Peritoneal Cancer Differential Diagnoses

Updated: Dec 22, 2019
  • Author: Wissam Bleibel, MD; Chief Editor: N Joseph Espat, MD, MS, FACS  more...
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DDx

Diagnostic Considerations

The differential diagnosis of primary peritoneal cancers includes peritoneal metastasis (ie, peritoneal carcinomatosis) from primary sites including the GI tract, ovaries, or breast or as part of the syndrome of adenocarcinomas of unknown primary site. [12, 13] Although the primary histology findings dictate the clinical course, important concepts of diagnosis and treatment are common to all forms. The most important risk factor for developing peritoneal carcinomatosis is the depth of invasion of the primary tumor.

Reactive tumorlike lesions of the peritoneum have been described [14] and should be included in the differential diagnosis of primary peritoneal cancers. Granulomatous lesions include the following:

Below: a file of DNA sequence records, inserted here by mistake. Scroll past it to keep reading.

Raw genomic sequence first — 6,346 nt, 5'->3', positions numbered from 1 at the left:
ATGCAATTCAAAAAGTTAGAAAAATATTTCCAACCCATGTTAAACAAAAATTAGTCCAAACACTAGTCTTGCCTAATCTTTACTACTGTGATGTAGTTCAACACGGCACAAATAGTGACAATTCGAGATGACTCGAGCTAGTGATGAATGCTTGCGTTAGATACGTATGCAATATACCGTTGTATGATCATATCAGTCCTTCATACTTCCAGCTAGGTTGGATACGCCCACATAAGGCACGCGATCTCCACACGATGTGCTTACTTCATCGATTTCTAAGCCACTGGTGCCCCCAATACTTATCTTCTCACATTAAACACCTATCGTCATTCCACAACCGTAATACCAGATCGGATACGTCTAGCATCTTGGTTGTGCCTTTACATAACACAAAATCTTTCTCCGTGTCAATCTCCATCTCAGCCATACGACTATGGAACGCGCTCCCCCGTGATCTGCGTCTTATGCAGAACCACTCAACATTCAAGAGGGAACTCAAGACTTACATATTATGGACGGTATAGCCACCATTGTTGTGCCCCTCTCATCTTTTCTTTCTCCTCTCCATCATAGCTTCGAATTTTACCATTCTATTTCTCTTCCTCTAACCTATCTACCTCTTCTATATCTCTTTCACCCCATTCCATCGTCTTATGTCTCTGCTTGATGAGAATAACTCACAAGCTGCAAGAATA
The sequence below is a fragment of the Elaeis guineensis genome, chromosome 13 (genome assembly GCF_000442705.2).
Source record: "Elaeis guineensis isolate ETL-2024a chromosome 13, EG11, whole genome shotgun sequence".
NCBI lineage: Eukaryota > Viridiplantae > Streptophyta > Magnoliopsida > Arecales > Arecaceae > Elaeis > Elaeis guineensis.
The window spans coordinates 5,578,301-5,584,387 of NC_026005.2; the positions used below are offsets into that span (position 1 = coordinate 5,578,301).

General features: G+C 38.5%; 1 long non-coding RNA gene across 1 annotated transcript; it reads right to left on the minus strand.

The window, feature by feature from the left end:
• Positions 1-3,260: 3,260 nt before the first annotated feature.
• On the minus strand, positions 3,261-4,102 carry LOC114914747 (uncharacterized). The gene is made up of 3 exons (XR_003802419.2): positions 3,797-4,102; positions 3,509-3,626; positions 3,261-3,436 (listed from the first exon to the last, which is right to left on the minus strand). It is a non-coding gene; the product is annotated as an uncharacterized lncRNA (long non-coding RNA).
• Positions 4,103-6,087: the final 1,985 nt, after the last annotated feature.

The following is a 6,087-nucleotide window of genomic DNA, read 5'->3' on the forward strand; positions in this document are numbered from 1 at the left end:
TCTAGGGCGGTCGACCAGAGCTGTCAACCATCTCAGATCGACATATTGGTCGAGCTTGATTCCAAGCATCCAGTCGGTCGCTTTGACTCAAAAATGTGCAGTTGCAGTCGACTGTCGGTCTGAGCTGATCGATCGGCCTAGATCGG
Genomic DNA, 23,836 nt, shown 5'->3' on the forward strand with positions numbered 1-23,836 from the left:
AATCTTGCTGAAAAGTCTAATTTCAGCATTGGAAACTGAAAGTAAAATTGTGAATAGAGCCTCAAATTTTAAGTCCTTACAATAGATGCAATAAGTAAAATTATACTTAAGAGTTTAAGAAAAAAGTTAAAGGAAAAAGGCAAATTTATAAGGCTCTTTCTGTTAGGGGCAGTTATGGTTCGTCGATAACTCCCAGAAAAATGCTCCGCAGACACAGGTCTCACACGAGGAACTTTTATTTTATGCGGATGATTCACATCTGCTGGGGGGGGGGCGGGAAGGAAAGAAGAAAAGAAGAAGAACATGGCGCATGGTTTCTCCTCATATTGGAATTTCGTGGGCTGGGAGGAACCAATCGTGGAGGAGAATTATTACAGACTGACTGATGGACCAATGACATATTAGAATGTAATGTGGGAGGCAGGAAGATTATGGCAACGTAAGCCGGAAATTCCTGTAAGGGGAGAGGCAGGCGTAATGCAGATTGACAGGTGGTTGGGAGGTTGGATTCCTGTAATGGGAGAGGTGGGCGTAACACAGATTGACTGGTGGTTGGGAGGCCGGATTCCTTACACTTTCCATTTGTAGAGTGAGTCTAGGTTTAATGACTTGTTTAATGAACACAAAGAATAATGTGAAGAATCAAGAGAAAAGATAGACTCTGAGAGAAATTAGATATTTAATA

• Vernix caseosa and meconium peritonitis

  • Granulomatous peritonitis secondary to foreign material, including keratin

  • Necrotic pseudoxanthomatous nodules

  • Postcautery granulomas

Nongranulomatous histiocytic lesions include the following:

  • Ceroid-rich histiocytic infiltrates

  • Peritoneal melanosis

  • Mucicarminophilic histiocytosis

  • Other histiocytic infiltrates

Fibrosing lesions include the following:

  • Sclerosing peritonitis

  • Peritoneal fibrosis nodules

Mesothelial lesions include the following:

  • Mesothelial hyperplasia

  • Peritoneal inclusion cysts

Pseudomyxoma peritonei typically includes any low-grade or benign tumor within the abdominal cavity that produces copious amounts of mucinous ascites. This condition includes peritoneal spread from well-differentiated adenocarcinomas of the GI tract and benign mucin-secreting adenomas of the appendix.

Differential Diagnoses